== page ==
The Royal Hotel in Heysham has been recognised by Lancaster City Council as an “Asset of Community Value” (ACV). This designation, made under the Localism Act 2011, provides a measure of protection from changes of use. The pub was nominated by the Lunesdale Branch of the Campaign for Real Ale (CAMRA).
The branch’s Pubs Officer, Lawrence Bland, said, “We are delighted that the Council has recognised that this pub is a real community asset. Pubs have been closing recently at a frightening rate and we hope that the ACV designation will put a brake on this. We would like to see a lot more community pubs included in this scheme. Anyone who thinks their local should be an ACV is invited to contact us.”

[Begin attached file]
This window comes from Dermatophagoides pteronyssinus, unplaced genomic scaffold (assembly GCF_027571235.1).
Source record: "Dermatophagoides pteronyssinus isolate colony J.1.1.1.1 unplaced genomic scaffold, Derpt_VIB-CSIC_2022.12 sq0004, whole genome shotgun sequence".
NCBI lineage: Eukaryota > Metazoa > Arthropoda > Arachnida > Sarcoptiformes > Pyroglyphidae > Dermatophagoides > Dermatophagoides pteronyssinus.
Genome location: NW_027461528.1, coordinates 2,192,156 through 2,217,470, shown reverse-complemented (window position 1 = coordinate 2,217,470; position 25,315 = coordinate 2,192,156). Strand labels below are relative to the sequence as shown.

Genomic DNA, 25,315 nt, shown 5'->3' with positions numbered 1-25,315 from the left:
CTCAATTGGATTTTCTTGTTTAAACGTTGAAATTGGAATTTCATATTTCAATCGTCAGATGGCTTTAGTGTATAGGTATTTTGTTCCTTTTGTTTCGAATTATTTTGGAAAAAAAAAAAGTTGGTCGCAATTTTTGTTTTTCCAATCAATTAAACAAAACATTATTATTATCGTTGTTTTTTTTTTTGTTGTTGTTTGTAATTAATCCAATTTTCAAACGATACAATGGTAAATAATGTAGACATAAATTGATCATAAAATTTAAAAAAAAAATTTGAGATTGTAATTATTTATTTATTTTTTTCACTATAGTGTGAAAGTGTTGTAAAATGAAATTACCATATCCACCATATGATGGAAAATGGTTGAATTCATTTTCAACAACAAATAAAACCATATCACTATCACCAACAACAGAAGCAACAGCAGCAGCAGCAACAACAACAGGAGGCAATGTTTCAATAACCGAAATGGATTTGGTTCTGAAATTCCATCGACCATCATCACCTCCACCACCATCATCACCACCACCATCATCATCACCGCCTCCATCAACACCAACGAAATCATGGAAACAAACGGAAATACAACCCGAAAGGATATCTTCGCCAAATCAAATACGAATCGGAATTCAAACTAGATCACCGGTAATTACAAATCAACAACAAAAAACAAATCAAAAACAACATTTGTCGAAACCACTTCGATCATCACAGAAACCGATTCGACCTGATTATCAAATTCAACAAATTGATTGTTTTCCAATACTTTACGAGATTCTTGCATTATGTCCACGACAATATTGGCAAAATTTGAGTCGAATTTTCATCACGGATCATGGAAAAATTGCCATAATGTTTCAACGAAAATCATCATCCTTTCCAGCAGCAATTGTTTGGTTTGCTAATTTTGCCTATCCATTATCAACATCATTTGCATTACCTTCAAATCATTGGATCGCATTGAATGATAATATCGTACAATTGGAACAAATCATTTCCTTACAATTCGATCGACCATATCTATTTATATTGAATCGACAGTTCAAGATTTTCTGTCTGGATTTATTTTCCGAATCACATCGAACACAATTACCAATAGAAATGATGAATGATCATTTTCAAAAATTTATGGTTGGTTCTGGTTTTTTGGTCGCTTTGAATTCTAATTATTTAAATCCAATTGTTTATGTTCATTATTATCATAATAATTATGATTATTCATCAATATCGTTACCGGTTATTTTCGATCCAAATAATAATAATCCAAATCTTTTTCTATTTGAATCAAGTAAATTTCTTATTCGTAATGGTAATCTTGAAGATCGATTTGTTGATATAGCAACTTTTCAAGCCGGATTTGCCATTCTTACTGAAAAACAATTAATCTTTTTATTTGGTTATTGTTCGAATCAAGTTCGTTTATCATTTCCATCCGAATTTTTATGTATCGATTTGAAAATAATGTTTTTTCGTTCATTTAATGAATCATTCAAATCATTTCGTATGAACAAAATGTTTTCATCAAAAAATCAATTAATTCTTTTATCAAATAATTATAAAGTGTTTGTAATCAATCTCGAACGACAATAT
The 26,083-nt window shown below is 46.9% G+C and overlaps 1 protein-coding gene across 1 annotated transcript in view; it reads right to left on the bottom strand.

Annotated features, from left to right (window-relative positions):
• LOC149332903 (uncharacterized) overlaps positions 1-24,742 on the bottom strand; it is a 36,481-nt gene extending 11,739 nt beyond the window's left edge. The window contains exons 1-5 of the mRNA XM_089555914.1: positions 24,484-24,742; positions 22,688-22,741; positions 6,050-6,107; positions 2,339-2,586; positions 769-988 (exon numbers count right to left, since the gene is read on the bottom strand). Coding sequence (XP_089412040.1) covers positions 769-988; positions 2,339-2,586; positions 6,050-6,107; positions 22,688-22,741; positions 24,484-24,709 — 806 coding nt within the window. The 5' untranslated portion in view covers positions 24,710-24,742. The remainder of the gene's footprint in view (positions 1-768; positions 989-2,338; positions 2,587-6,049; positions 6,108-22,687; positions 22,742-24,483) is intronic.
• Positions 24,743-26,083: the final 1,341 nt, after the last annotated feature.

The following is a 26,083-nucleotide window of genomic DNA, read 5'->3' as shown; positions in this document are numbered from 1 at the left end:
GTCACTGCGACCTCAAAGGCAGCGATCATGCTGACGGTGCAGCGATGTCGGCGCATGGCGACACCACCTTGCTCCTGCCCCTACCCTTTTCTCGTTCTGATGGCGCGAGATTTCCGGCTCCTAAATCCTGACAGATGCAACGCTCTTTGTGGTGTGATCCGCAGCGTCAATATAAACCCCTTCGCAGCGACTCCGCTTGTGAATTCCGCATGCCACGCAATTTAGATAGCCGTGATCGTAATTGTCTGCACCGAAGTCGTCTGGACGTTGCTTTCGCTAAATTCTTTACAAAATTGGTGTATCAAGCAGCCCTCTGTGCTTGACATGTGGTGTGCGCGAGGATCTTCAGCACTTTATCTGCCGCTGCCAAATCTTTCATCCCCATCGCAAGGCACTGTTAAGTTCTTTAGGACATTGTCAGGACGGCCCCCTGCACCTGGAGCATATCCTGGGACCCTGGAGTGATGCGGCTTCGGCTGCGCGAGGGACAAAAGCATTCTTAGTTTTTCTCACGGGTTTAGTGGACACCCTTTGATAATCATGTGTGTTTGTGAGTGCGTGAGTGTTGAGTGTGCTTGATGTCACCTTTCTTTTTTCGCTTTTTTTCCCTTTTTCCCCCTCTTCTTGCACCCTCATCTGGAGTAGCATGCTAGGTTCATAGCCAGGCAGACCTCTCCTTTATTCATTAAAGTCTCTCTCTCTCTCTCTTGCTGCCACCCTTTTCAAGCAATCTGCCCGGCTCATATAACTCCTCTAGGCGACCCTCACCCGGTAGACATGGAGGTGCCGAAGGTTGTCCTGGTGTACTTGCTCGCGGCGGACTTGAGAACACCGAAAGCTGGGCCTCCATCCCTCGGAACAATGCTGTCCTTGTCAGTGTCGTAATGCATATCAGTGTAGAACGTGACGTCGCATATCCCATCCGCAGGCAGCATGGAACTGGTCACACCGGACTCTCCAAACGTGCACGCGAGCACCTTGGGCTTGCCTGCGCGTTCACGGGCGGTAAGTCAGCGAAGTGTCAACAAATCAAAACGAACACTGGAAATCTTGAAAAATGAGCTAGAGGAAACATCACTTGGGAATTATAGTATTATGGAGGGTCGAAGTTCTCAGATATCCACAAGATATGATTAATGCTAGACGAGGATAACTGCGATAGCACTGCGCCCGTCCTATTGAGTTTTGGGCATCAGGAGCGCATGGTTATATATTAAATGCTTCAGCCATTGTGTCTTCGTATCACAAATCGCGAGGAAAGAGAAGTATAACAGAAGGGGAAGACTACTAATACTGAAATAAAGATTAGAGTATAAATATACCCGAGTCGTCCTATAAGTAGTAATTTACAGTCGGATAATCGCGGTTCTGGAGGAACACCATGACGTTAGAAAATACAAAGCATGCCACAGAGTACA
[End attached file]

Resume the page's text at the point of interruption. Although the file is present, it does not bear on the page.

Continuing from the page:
Any property may be nominated as an Asset of Community Value, but in practice the great majority of nominations, both locally and nationally, have been of pubs. An ACV designation offers two main protections:
- Under current planning rules, a pub can be converted to a shop or a restaurant without planning permission, but if it is an ACV, permission is required.
- If the property is put up for sale, the sale can be delayed by up to six months to allow the local people to organise a buyout.